Before sending out any type of correspondence, you should always perform quality tests. This will allow you to see exactly what the email will look like in your mailing lists inboxes. ActiveConversion allows users to preview the email right on the email creation screen, and send out test emails beforehand.
Step 5: Schedule Your Email
ActiveConversion allows users to either send the email campaign right away, save as a draft or pick a time and date in the future to send automatically. This allows you to create emails ahead of time and send them at any time of day.
Step 6: Tracking
You need to analyze and track every marketing effort you try. You will know for the future what works and what doesn’t. ActiveConversion allows you to see how many people open the email, how many click your link and where else they are going on your website.
Step 7: Follow Up on Leads
Once you have tracked the email campaign, you can start following up on leads that have opened the email. ActiveConversion allows you to see every page a visitor looks at and where they came from, whether it is Google or an email campaign. This allows you to identify which products or services they are interested in and is a great conversation starter for when you contact them.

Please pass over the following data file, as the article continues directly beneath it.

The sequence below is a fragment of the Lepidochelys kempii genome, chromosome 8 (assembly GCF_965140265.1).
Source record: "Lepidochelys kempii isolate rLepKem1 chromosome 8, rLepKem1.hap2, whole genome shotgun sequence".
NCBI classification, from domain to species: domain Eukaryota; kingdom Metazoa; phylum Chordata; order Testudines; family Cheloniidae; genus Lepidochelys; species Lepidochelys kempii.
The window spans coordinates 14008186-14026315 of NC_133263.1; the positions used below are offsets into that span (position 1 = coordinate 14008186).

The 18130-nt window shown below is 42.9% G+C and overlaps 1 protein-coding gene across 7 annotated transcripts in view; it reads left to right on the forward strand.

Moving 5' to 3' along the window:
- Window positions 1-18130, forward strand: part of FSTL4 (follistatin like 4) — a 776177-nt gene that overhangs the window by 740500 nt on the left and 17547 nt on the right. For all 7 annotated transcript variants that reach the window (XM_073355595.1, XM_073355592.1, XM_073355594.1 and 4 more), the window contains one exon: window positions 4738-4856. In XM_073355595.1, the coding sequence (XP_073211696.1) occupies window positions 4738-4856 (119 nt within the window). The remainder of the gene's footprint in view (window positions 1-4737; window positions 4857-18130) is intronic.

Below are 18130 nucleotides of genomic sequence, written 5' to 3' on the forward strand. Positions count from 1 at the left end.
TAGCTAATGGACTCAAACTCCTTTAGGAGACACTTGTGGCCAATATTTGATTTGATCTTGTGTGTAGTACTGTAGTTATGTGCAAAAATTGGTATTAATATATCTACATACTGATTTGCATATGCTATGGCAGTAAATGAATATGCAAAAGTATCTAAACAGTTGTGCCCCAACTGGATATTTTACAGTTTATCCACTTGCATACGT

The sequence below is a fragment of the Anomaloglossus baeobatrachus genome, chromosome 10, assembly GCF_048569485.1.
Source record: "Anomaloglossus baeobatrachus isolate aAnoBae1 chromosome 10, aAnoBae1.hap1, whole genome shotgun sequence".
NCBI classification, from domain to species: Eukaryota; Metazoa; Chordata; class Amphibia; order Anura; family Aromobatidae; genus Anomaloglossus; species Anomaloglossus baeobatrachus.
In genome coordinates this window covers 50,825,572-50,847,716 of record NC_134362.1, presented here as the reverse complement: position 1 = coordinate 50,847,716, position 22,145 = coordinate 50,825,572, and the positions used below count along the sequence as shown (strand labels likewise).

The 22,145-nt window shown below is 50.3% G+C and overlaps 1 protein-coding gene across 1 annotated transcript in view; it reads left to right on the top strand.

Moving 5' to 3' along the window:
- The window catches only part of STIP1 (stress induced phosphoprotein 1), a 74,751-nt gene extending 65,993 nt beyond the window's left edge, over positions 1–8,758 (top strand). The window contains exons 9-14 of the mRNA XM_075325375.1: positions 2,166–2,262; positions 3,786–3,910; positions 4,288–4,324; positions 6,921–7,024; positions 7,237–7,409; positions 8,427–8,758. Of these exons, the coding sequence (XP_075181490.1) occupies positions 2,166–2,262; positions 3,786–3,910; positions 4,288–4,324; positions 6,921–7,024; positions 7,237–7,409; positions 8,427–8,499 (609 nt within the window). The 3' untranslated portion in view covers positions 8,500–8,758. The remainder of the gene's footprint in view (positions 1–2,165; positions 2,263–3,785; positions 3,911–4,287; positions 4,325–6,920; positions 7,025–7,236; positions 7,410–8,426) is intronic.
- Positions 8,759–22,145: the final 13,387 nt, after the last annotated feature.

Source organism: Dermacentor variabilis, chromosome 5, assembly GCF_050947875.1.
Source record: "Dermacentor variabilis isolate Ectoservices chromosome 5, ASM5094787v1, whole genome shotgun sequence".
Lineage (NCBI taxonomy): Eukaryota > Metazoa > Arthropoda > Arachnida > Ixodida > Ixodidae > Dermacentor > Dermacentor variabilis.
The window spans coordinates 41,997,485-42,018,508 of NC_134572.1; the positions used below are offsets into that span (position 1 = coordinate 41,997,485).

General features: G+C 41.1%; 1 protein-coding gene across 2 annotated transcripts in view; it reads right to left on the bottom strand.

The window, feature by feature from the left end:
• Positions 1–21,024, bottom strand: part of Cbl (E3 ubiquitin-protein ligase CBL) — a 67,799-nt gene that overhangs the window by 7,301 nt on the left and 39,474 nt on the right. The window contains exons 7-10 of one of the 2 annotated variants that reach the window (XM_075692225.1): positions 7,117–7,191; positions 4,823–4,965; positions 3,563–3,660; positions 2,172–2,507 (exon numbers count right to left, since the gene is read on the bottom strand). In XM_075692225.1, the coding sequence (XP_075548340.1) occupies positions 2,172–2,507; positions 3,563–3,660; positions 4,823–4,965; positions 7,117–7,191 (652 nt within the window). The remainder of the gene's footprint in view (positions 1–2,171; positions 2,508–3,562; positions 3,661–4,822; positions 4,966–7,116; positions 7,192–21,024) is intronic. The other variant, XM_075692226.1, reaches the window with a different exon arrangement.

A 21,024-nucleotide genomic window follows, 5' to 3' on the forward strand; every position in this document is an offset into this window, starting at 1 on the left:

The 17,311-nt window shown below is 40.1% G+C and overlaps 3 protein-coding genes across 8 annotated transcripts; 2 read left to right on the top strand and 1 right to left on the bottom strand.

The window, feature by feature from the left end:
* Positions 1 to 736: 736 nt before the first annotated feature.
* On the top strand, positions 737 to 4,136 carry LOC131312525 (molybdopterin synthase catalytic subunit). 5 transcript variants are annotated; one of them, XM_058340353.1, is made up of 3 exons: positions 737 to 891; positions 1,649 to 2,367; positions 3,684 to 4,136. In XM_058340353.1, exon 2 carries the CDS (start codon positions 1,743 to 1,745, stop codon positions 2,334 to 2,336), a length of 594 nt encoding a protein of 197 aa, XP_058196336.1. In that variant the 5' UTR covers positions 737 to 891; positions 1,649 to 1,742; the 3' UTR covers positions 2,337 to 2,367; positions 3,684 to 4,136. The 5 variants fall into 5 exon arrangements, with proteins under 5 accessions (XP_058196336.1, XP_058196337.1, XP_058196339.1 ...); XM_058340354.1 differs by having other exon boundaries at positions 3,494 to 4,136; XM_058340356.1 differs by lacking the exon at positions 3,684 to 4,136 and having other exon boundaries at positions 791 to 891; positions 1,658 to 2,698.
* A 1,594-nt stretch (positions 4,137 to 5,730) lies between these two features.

The trick for email marketers these days is threefold: to avoid being categorized as spam, to get read, and to inspire action. Admittedly, hitting all of these targets sounds a bit daunting, but take heart: because of their relative low cost, online marketing generally has a better return on investment than traditional marketing techniques, and email in particular consistently provides one of the highest ROI among online tools. So it is possible to engage in successful email marketing. Let’s talk about how.
First up, your contact list. Specifically, how to grow your list organically:
Grow Your List:
- For the love of all that’s good, stop buying mailing lists. These are not targeted contacts. Sure, they might fit some general demographics, but they aren’t necessarily anyone who’s ever heard of you or has any interest in your services. It’s likely you’ll be flagged as spam; if this happens enough, you could be blacklisted. Instead…
- Leverage existing contacts. Encourage forwarding and sharing. Include social media sharing, email, and subscribe buttons in your emails.